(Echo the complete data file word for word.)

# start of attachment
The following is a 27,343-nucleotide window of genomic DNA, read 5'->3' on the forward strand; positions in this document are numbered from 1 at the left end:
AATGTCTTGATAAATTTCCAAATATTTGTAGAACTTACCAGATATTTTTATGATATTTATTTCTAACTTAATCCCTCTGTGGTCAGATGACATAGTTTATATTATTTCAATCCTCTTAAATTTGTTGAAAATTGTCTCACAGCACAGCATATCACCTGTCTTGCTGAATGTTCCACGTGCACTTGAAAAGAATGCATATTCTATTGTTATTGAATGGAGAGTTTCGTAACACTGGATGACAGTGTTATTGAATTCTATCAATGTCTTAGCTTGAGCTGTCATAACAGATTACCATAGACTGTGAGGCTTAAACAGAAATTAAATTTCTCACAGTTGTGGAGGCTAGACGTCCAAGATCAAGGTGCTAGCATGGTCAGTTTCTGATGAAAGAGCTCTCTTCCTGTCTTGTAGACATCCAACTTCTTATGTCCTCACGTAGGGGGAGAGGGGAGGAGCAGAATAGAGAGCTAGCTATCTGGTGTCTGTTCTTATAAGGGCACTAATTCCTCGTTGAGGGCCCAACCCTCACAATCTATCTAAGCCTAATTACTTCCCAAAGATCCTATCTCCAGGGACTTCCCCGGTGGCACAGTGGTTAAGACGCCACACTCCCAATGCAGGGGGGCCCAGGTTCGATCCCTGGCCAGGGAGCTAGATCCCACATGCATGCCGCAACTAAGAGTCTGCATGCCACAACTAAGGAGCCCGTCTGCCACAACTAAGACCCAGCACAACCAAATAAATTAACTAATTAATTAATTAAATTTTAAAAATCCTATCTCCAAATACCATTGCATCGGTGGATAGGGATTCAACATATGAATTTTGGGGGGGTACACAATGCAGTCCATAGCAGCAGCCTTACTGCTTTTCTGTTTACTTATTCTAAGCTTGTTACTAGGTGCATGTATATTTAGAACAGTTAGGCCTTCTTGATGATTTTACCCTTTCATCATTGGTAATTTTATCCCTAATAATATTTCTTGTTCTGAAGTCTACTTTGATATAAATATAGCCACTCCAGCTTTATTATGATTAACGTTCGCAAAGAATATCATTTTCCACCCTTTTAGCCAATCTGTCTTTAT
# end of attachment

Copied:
The following is a 27,343-nucleotide window of genomic DNA, read 5'->3' on the forward strand; positions in this document are numbered from 1 at the left end:
AATGTCTTGATAAATTTCCAAATATTTGTAGAACTTACCAGATATTTTTATGATATTTATTTCTAACTTAATCCCTCTGTGGTCAGATGACATAGTTTATATTATTTCAATCCTCTTAAATTTGTTGAAAATTGTCTCACAGCACAGCATATCACCTGTCTTGCTGAATGTTCCACGTGCACTTGAAAAGAATGCATATTCTATTGTTATTGAATGGAGAGTTTCGTAACACTGGATGACAGTGTTATTGAATTCTATCAATGTCTTAGCTTGAGCTGTCATAACAGATTACCATAGACTGTGAGGCTTAAACAGAAATTAAATTTCTCACAGTTGTGGAGGCTAGACGTCCAAGATCAAGGTGCTAGCATGGTCAGTTTCTGATGAAAGAGCTCTCTTCCTGTCTTGTAGACATCCAACTTCTTATGTCCTCACGTAGGGGGAGAGGGGAGGAGCAGAATAGAGAGCTAGCTATCTGGTGTCTGTTCTTATAAGGGCACTAATTCCTCGTTGAGGGCCCAACCCTCACAATCTATCTAAGCCTAATTACTTCCCAAAGATCCTATCTCCAGGGACTTCCCCGGTGGCACAGTGGTTAAGACGCCACACTCCCAATGCAGGGGGGCCCAGGTTCGATCCCTGGCCAGGGAGCTAGATCCCACATGCATGCCGCAACTAAGAGTCTGCATGCCACAACTAAGGAGCCCGTCTGCCACAACTAAGACCCAGCACAACCAAATAAATTAACTAATTAATTAATTAAATTTTAAAAATCCTATCTCCAAATACCATTGCATCGGTGGATAGGGATTCAACATATGAATTTTGGGGGGGTACACAATGCAGTCCATAGCAGCAGCCTTACTGCTTTTCTGTTTACTTATTCTAAGCTTGTTACTAGGTGCATGTATATTTAGAACAGTTAGGCCTTCTTGATGATTTTACCCTTTCATCATTGGTAATTTTATCCCTAATAATATTTCTTGTTCTGAAGTCTACTTTGATATAAATATAGCCACTCCAGCTTTATTATGATTAACGTTCGCAAAGAATATCATTTTCCACCCTTTTAGCCAATCTGTCTTTAT